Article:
It is well known that cats can be turned into perpetual motion machines under the right circumstances. Candy-sharing cats are such wonderful creatures that come in infinite supplies, called #1,#2,#3,...

An $M$ machine is made by $M$ of these cats sitting in a circle, each having any number of candies given by you: if cat #$n$ has $n$ candies ($n\leq M$), it will give each cat in its clockwise direction one candy until it runs out of candies (if $n=M$ then it will leave the last candy to itself). When it has finished the sharing, if there's another cat which also has its number of candies equal to its #number, it will become the next sharer. If more than one such cat exists, then the one with the smallest number becomes the sharer.

If we can make an $M$ machine in which there's always a next sharer, the candies will never stop flowing, then it's an $M$ perpetual motion machine!

For example, the picture below is a failed attempt to make an $M=6$ PMM. The number in the parentheses is the number of candies each cat is given at the start. Here's how it runs:

  1. #4 will give one candy to #1,#5,#3 and #6 each.
  2. #3 will give one candy to #6, #17 and #4 each.
  3. #6 will give one candy to all the other 5, leaving the last one to itself.
  4. the machine stops because no cat is a sharer now.

enter image description here

Question: What kind of PMM can you make? Is there an upper limit to the size you can achieve?

  • $\begingroup$ What do you mean by "what kind of PMM"? The number of rounds? Whether or not it can run indefinitely? $\endgroup$
    – justhalf
    Commented May 11, 2023 at 14:47
  • $\begingroup$ @justhalf Sorry I just realized that I hadn't gave any definition of what a PMM is! How embarrassing! I edited the question to fix that, with the definition in bold font. $\endgroup$
    – Eric
    Commented May 11, 2023 at 15:35
  • 1
    $\begingroup$ Yea, I asked because of the example, since it's not explicitly mentioned. One way to interpret the part "come in infinite supplies, called #1,#2,#3, ... ... by M of these cats" is that we take the first M cats (even moreso that we see the numbers #1, #2, #3, which subconsciously suggest we take the first M). Although technically it does mean we take any M cats from this bag of infinite cats, it's unusual, so the other meaning prevail for me :) $\endgroup$
    – justhalf
    Commented May 12, 2023 at 9:09
  • 1
    $\begingroup$ @justhalf It doesn't matter in practice - an infinite sink will prevent perpetual motion, so any solution will use the set of cats #1 - #M. $\endgroup$ Commented May 12, 2023 at 17:03
  • 1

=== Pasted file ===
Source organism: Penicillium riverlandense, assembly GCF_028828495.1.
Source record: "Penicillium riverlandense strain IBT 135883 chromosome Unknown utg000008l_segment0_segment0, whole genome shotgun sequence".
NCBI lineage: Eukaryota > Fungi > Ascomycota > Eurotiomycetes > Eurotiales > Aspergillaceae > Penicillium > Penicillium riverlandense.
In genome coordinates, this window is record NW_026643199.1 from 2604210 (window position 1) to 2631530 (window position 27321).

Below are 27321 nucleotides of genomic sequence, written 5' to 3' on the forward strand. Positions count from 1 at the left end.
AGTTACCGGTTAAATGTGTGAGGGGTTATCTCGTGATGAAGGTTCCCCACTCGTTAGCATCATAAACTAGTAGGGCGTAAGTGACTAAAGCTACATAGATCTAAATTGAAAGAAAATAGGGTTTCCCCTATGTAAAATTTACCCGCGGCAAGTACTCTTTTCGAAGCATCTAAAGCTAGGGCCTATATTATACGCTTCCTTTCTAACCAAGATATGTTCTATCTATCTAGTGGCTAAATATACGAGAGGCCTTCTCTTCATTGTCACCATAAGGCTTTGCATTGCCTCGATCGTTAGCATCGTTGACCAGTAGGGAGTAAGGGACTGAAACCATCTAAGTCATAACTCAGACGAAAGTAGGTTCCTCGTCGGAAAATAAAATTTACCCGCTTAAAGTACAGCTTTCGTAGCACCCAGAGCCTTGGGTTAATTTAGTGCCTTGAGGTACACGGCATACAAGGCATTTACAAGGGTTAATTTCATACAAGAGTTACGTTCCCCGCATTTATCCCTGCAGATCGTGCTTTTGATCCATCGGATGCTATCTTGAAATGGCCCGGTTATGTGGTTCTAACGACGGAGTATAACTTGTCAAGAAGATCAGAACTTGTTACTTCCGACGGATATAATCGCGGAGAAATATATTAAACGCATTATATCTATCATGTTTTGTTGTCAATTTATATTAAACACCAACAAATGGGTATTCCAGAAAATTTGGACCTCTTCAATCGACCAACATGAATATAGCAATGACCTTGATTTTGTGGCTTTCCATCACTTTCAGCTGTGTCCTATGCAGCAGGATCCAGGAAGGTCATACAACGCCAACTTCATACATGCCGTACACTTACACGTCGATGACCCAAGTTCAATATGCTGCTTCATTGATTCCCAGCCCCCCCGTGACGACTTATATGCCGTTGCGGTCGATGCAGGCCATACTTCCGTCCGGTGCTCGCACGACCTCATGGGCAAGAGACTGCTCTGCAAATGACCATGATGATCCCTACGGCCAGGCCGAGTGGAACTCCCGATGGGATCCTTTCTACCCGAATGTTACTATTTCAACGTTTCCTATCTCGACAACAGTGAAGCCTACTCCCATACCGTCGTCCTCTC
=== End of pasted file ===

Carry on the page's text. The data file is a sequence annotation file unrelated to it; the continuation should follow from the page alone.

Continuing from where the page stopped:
$\begingroup$ That only works if cats only share the first M-1 of their stash and keep the rest for themselves. @hexomino is clearly assuming that cats keep going round and round the circle until they run out. $\endgroup$
    – loopy walt
    Commented May 13, 2023 at 11:14

4 Answers 4


To start, I'll grab your attention with this 13-PMM:

11 7 3 8 1 4 10 5 6 12 9 2 13
6 4 1 7 0 2 7 2 2 1 0 0 13

It is the largest PMM I found, and coincidentally the first odd one. It repeats after only 30 shares, so you can prove it works by hand if you really wanted to. Above, I provided one valid candy arrangement... however there are over 10,000 different arrangements that could be used with it such that each forms a unique repeating cycle.

This PMM was found using a computer algorithm. There are (n-1)! arrangements of n cats in a circle, and beyond that (n-2)! arrangements of candies for each (making some basic assumptions) which makes for some processor-intensive searching. The reason I did better than previous attempts, I suspect, comes down to an assumption I made that allowed me to create a surprisingly effective filter.

I assumed that the highest numbered cat, which I call n-cat, shares exactly one time before the cycle returns to the exact same candy configuration it started on

It's not that I think that is true (I actually don't), it's that this assumption allows me to solve for how many times each cat shares in order for a cycle to be possible. Each cat must share a whole number of times, and per my assumption the n-cat cannot receive more than n candies or else it would share twice. My algorithm to check this is just like the original problem, but instead of specific candy counts I'm using relative ones. I used this check to filter out the vast majority of cat combinations before I made any kind of assumption about what candy counts were in front of them.

n 1 2 3 4 5 6 7 8 9 10 11 12 13